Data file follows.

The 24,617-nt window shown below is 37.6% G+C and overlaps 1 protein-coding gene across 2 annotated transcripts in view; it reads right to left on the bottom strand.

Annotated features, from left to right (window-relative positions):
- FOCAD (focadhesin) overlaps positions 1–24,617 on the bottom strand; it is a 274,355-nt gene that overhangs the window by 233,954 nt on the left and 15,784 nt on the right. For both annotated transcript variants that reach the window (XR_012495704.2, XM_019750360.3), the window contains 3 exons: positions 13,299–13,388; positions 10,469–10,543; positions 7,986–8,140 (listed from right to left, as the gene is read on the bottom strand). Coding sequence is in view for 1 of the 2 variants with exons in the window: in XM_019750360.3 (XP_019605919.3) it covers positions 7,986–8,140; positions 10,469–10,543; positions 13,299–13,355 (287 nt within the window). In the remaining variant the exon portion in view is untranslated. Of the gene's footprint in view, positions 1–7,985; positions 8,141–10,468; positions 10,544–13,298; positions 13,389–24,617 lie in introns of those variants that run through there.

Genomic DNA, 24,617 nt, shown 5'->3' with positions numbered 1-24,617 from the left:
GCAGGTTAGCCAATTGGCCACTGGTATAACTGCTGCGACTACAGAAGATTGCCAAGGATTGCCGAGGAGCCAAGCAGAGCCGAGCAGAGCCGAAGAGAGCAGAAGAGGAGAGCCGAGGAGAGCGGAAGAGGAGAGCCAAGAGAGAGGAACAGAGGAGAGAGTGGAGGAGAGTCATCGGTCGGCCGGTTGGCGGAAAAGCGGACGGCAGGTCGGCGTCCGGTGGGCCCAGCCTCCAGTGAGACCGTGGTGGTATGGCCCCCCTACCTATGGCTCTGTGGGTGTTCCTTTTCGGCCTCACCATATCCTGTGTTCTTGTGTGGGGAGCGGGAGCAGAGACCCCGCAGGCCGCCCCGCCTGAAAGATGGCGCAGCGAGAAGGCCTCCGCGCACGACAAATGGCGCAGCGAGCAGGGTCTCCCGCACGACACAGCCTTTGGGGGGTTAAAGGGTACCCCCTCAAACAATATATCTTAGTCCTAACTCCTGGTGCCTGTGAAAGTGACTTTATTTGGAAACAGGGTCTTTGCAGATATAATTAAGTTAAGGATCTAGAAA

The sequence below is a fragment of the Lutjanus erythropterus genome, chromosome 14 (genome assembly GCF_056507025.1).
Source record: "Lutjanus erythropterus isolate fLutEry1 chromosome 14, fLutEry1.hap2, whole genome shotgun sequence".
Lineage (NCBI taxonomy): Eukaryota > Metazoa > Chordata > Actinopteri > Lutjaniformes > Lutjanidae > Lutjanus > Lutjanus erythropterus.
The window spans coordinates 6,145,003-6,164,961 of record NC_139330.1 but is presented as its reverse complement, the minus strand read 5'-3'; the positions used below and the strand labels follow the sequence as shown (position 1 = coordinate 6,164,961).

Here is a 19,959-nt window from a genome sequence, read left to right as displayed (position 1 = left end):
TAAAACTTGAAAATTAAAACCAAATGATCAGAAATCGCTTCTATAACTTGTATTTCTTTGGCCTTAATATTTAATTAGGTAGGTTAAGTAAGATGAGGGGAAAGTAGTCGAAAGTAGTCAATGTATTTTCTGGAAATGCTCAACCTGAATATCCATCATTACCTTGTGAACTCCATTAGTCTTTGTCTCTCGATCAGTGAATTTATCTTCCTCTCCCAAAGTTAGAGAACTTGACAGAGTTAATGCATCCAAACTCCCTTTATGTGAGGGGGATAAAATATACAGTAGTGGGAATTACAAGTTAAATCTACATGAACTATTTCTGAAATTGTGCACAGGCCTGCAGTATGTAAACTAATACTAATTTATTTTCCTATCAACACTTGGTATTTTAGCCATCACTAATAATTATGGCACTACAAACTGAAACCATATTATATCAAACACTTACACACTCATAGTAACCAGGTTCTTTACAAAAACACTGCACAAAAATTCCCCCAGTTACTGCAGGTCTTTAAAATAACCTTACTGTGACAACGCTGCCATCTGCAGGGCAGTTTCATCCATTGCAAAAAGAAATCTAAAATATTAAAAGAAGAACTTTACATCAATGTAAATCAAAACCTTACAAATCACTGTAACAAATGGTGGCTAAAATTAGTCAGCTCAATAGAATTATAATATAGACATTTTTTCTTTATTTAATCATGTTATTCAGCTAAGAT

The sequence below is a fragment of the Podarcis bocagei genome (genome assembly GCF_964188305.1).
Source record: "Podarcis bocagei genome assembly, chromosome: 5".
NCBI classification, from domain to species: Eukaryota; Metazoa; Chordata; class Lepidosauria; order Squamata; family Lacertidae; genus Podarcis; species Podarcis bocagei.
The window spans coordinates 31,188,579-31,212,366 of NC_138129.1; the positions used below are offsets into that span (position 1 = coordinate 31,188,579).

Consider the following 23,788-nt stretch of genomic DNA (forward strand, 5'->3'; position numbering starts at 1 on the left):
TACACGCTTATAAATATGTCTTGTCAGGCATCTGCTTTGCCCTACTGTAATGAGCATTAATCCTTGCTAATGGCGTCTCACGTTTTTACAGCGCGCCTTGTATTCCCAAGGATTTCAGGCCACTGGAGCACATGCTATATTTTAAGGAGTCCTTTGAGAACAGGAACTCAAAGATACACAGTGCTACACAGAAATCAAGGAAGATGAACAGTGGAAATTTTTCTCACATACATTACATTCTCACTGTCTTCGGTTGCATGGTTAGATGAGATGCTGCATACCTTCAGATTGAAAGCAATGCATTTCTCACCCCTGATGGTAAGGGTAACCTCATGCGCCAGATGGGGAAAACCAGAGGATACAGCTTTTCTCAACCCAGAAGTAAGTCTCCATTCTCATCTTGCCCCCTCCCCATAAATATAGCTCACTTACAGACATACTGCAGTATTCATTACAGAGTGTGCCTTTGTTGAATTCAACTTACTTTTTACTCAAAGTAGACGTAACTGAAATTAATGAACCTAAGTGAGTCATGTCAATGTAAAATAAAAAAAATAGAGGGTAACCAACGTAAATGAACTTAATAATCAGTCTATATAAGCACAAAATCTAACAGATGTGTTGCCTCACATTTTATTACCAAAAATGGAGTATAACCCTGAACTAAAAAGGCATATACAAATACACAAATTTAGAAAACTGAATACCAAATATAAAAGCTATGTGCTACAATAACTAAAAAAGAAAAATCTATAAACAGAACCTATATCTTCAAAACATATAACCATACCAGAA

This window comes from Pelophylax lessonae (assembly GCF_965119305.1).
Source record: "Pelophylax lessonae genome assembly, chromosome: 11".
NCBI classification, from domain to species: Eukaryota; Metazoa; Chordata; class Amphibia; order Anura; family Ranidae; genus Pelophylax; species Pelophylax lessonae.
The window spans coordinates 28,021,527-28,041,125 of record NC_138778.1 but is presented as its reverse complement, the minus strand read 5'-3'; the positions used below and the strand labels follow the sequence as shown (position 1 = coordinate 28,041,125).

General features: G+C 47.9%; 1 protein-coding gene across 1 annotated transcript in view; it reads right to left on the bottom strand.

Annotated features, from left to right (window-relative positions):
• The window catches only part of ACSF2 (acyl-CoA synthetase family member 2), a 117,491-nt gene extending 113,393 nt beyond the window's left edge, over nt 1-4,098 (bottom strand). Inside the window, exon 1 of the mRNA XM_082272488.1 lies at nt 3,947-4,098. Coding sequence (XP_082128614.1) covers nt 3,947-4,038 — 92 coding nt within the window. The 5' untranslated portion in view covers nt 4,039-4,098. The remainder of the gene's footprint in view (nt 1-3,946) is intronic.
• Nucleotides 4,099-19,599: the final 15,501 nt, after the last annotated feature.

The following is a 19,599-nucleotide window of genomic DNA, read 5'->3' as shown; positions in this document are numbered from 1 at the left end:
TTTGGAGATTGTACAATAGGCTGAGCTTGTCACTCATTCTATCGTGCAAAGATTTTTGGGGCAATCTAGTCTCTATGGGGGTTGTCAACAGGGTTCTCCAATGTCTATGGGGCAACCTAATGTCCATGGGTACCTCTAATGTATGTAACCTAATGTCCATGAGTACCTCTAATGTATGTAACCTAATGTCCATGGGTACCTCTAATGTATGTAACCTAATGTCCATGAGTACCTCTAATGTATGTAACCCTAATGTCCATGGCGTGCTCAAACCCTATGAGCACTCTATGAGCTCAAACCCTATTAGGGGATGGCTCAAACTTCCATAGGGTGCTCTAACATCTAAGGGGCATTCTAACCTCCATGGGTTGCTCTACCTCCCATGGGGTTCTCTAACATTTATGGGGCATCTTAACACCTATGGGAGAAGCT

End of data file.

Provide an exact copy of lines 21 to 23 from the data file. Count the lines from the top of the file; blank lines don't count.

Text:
The window spans coordinates 28,021,527-28,041,125 of record NC_138778.1 but is presented as its reverse complement, the minus strand read 5'-3'; the positions used below and the strand labels follow the sequence as shown (position 1 = coordinate 28,041,125).

General features: G+C 47.9%; 1 protein-coding gene across 1 annotated transcript in view; it reads right to left on the bottom strand.

Annotated features, from left to right (window-relative positions):